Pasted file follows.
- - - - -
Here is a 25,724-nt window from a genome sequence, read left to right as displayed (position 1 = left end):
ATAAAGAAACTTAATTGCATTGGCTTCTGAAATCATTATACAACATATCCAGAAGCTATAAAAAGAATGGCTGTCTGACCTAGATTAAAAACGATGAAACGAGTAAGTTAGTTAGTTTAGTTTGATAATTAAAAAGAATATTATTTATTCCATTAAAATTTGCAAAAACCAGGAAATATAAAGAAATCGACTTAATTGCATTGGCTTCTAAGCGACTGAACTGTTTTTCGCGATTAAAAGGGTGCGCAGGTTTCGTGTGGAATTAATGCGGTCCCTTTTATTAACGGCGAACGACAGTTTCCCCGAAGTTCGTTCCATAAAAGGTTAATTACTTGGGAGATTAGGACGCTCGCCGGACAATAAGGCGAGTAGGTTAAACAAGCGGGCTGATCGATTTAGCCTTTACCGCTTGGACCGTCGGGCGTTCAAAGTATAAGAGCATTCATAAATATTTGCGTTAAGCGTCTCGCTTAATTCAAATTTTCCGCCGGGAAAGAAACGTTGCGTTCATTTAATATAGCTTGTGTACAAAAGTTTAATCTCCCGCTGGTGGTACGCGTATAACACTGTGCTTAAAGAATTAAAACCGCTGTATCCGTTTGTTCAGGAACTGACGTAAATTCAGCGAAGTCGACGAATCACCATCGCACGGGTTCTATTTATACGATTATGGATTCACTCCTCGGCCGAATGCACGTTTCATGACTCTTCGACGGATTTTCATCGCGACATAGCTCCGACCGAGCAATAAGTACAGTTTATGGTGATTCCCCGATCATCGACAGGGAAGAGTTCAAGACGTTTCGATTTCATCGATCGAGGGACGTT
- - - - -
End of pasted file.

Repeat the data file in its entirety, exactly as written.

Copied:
Here is a 25,724-nt window from a genome sequence, read left to right as displayed (position 1 = left end):
ATAAAGAAACTTAATTGCATTGGCTTCTGAAATCATTATACAACATATCCAGAAGCTATAAAAAGAATGGCTGTCTGACCTAGATTAAAAACGATGAAACGAGTAAGTTAGTTAGTTTAGTTTGATAATTAAAAAGAATATTATTTATTCCATTAAAATTTGCAAAAACCAGGAAATATAAAGAAATCGACTTAATTGCATTGGCTTCTAAGCGACTGAACTGTTTTTCGCGATTAAAAGGGTGCGCAGGTTTCGTGTGGAATTAATGCGGTCCCTTTTATTAACGGCGAACGACAGTTTCCCCGAAGTTCGTTCCATAAAAGGTTAATTACTTGGGAGATTAGGACGCTCGCCGGACAATAAGGCGAGTAGGTTAAACAAGCGGGCTGATCGATTTAGCCTTTACCGCTTGGACCGTCGGGCGTTCAAAGTATAAGAGCATTCATAAATATTTGCGTTAAGCGTCTCGCTTAATTCAAATTTTCCGCCGGGAAAGAAACGTTGCGTTCATTTAATATAGCTTGTGTACAAAAGTTTAATCTCCCGCTGGTGGTACGCGTATAACACTGTGCTTAAAGAATTAAAACCGCTGTATCCGTTTGTTCAGGAACTGACGTAAATTCAGCGAAGTCGACGAATCACCATCGCACGGGTTCTATTTATACGATTATGGATTCACTCCTCGGCCGAATGCACGTTTCATGACTCTTCGACGGATTTTCATCGCGACATAGCTCCGACCGAGCAATAAGTACAGTTTATGGTGATTCCCCGATCATCGACAGGGAAGAGTTCAAGACGTTTCGATTTCATCGATCGAGGGACGTT